Thursday, December 12, 2013

A Modest Proposal to Radically Reduce the Nation's Bureaucracies

On the criminalization of everyday life.

Yesterday I described the power of digital technologies to replace paid work: The Python (Script) That Ate Your Job. Since organizations only have expenses, any paid work that can be replaced by software and/or robots will eventually be replaced by software and/or robots. Maintaining high expenses is a fast-track to going broke.

Which brings me to the nation's vast array of overlapping public and private bureaucracies.

I suspect that a significant percentage of the nation's many bureaucracies could be replaced with a very simple script that yielded one answer to most queries: no.

If the answer to all queries was "yes," there would be no need for bureaucracies to rubberstamp this approval. If the answer to any query was "no," then there would also be no need for bureaucracies to rubberstamp this denial.

Bureaucracies justify their power, payroll and budget by granting occasional favors of "yes" to supplicants who bow before the power of the bureaucracy and pay the appropriate fees.

In other words, bureaucracies justify their power, payroll and budget by saying "no" conditionally. If the agency issued "yes" as a matter of default, then the agency could be replaced by a script. The same is true of the agency always issued a "no" as a default; that agency could also be replaced by a simple script.

The modest proposal is to replace all bureaucracies with simple scripts that mimic actual bureaucratic function and output but without the extraordinary cost of tens of thousands of employees. We should also recall that regulatory bureaucracies are designed to be captured by monied private interests, i.e. "some are more equal than others." This intrinsic well of injustice would be capped off by automated scripts.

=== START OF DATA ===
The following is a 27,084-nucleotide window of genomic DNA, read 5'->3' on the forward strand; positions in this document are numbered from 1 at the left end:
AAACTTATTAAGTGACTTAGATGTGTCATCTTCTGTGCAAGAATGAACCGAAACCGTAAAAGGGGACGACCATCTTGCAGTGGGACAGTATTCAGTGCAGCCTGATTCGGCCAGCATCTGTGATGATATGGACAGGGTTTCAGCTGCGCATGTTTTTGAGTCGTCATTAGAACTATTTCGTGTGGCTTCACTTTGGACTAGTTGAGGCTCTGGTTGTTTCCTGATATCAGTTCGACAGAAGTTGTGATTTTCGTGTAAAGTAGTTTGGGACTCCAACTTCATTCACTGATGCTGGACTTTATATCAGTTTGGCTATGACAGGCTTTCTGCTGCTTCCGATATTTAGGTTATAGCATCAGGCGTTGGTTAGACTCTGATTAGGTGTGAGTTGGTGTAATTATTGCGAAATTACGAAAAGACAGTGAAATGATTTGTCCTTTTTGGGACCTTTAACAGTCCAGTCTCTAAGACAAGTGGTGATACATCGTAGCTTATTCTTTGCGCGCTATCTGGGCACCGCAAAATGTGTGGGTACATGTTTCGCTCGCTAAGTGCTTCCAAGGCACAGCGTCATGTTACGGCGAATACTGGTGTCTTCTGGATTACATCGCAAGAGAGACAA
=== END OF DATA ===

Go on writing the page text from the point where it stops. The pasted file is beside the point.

Here's an example of how this would work.

All queries relating to permits, fees and what is against the law will be handled in this fashion:

"Do I need a permit to do X (plant a garden in my front yard, bake a loaf of bread, build killer drones in my garage, perform minor surgery on myself, etc.)?"
Default response: yes.


"Is X (attempting to contact aliens via my tin-foil hat, crossing the street with a geranium plant, wearing mismatched socks in public, etc.) against the law or prohibited by statutes"?
Default response: yes. If it isn't against the law, it will be shortly.



"Can I do X (dream of freedom, paint my front door red, build a submarine in my backyard, keep rodents as outdoor pets, seek the Tao, skateboard in my neighbor's empty swimming pool, etc.)?"
Default response: no.


Private bureaucracies would have a slightly different set of defaults:

"How do I contact customer support?"
Default response: no.


"How do I go about getting a refund?"
Default response: no.


"Can I buy an upgrade online?"
Default response: yes.


One justification for the expansion of public bureaucracies is the pressing need to criminalize every aspect of life in America: How Every Part of American Life Became a Police Matter.